and twin 100-room hotels would create 3,700 permanent or temporary  
jobs. They say a 4.5 percent share of slot machine profits would  
yield up to $9 million yearly for the city.

[T]he San Manuel Band of Mission Indians, operator of a $240 million  
gambling resort in the San Bernardino County community of Highland,  
is protesting intrusion by Indian bands with no ties to the region.

"Barstow is in our ancestral lands," said tribal Chairman Deron  
Marquez. "We have to resist government coming in and trying to create  
reservations in our ancestral land."

Marquez says he supports the development proposal by the Chemehuevi  
tribe because the Chemehuevis also have ancestral ties to the area.  
He said his tribe lent financial support for a small casino the  
Chemehuevis operate near Lake Havasu, but isn't involved in Barstow.

The 800-member Chemehuevi tribe is backed by a development group  
headed by Pasadena investor Steven Yamashiro, whose Yamashiro  
Financial Services recently bought two passenger ships in hopes of  
opening floating casinos off the coast of Florida.

Tribal spokesman Larry Tenney said the Chemehuevis contacted Barstow  
officials about building a casino in town as early as 1994. But he  
said the tribe was later frozen out as the city became enamored with  
the Illitch family and the Los Coyotes tribe.

"The mayor only supports the people from Detroit. He's given them  
exclusive rights to Barstow. It's really kind of offensive," Tenney  

Late last year, the Barstow City Council signed a municipal services  
agreement supporting the Chemehuevi tribe's casino about two miles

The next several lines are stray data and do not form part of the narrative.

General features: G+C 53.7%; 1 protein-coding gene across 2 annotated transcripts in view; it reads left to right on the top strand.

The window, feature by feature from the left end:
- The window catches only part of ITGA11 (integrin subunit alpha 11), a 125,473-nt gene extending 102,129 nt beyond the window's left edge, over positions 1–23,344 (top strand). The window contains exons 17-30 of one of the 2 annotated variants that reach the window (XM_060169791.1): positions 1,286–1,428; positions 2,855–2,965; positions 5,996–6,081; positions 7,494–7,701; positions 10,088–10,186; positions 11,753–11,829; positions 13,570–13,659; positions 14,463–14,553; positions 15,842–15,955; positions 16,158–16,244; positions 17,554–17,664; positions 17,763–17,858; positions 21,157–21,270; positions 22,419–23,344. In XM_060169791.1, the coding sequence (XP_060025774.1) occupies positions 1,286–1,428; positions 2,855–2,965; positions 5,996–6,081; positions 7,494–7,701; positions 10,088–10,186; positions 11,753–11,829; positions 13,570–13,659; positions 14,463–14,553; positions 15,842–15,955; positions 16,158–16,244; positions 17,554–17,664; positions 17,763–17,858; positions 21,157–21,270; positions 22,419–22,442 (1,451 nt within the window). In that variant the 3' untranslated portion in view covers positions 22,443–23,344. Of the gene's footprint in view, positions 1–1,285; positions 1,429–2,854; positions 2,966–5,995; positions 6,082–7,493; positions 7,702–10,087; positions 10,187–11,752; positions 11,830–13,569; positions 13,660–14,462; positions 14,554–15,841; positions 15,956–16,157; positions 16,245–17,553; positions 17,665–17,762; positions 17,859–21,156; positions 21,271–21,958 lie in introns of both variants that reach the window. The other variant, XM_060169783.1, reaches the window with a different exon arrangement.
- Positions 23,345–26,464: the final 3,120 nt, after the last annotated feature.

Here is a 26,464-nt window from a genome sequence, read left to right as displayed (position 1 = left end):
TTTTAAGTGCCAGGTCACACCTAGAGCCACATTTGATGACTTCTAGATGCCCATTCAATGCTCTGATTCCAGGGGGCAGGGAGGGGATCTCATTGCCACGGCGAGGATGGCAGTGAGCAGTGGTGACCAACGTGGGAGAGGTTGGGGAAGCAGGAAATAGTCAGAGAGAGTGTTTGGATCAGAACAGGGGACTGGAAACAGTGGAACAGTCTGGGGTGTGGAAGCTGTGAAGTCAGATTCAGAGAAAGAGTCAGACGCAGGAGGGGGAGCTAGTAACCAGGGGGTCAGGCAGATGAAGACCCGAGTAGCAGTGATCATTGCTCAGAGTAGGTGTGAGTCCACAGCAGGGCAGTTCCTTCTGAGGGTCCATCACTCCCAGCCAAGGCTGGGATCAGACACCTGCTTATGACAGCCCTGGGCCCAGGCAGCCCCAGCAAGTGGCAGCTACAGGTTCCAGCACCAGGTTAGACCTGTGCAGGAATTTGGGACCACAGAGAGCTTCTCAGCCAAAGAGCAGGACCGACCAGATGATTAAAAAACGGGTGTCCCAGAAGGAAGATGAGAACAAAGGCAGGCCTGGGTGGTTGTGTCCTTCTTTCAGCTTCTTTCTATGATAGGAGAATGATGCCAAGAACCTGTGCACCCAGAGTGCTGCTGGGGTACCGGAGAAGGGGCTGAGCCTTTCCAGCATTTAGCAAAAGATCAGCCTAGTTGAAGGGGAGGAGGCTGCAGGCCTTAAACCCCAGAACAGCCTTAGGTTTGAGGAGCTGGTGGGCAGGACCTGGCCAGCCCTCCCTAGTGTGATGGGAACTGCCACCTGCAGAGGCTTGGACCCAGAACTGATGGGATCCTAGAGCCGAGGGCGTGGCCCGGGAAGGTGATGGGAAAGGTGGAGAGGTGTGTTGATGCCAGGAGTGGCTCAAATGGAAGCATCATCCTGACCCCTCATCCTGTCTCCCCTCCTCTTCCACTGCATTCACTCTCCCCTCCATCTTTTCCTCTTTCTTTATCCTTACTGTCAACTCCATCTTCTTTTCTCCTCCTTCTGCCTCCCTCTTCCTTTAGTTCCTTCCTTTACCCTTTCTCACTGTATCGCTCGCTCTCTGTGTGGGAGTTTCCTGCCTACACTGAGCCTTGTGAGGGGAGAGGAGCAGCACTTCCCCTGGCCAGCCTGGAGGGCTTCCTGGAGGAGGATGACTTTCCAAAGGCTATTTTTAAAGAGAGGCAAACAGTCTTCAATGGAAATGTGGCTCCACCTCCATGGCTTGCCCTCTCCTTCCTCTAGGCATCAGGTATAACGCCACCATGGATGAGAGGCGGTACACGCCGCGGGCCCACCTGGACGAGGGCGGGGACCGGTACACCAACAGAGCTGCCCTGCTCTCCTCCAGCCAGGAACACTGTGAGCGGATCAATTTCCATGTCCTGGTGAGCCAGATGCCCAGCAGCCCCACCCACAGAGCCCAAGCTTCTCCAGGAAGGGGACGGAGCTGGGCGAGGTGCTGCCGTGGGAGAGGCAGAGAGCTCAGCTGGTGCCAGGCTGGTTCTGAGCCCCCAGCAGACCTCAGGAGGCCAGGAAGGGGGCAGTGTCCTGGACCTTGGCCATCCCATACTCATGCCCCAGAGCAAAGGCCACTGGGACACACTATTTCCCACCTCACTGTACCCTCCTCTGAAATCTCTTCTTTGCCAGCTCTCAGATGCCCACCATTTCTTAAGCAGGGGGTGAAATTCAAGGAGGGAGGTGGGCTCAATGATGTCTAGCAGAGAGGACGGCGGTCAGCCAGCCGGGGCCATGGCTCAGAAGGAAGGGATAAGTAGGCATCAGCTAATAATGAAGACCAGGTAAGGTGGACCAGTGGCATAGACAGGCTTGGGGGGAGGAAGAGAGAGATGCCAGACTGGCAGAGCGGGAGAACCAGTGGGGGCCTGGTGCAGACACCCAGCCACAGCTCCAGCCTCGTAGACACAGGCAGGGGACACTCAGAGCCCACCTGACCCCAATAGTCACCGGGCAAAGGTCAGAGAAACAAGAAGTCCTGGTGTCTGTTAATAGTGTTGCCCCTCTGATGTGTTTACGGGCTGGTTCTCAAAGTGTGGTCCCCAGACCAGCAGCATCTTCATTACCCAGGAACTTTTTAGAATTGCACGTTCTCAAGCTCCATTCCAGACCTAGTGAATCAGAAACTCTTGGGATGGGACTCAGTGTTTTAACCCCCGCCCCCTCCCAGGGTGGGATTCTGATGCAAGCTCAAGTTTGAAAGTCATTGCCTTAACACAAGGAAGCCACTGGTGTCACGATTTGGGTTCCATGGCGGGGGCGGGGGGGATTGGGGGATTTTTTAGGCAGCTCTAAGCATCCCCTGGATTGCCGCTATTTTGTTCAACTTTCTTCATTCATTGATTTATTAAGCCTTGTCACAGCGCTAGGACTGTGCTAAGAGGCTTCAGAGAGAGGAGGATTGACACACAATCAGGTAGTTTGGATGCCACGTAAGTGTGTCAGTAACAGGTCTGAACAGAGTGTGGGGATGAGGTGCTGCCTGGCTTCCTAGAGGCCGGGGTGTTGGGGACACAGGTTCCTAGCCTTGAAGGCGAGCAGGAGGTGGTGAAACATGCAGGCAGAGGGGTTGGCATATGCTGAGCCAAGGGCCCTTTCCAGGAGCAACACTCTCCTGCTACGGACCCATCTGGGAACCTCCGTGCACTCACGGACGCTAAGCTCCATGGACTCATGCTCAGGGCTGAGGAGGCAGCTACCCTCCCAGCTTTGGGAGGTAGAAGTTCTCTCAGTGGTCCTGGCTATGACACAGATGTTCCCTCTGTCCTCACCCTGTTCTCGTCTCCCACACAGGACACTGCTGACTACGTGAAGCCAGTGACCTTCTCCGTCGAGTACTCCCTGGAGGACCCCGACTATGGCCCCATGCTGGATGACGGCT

away from the Big Lagoon and Los Coyotes planned development near two  
outlet malls.

The Chemehuevis lack a compact with Schwarzenegger, and the  
governor's agreement with the Los Coyotes and Big Lagoon tribes  
exempts the tribes from sharing any profits with the state if the  
state approves another casino within 40 miles.

In a town where little is spent on local elections, an Orange County  
campaign committee - calling itself Taxpayers for Safer Neighborhoods  
- raised more than $11,000 in contributions for 2004 City Council  
candidates supporting the Chemehuevis' bid to build a casino, a 300- 
room hotel and a conference center. One council member the group  
targeted for defeat, Paul Luellig, a retired U.S. Army major from  
Barstow's Fort Irwin, dropped his support for any casino, declaring,  
"I don't want a Las Vegas," after Barstow began negotiating with  
multiple tribes. Luellig narrowly won re-election and then faced a  
recall drive. It recently failed when more than half of petition  
signatures turned out not to be Barstow voters.

"It's been nothing but one dispute after another," said Jennifer  
Creek, a lifelong Barstow resident and local real estate agent.  
"Everybody is in agreement: Put a casino in. But they can't agree on  
which one. It goes on and on - and we've got billions of dollars  
running down I-15 every day."

from Brian Shannon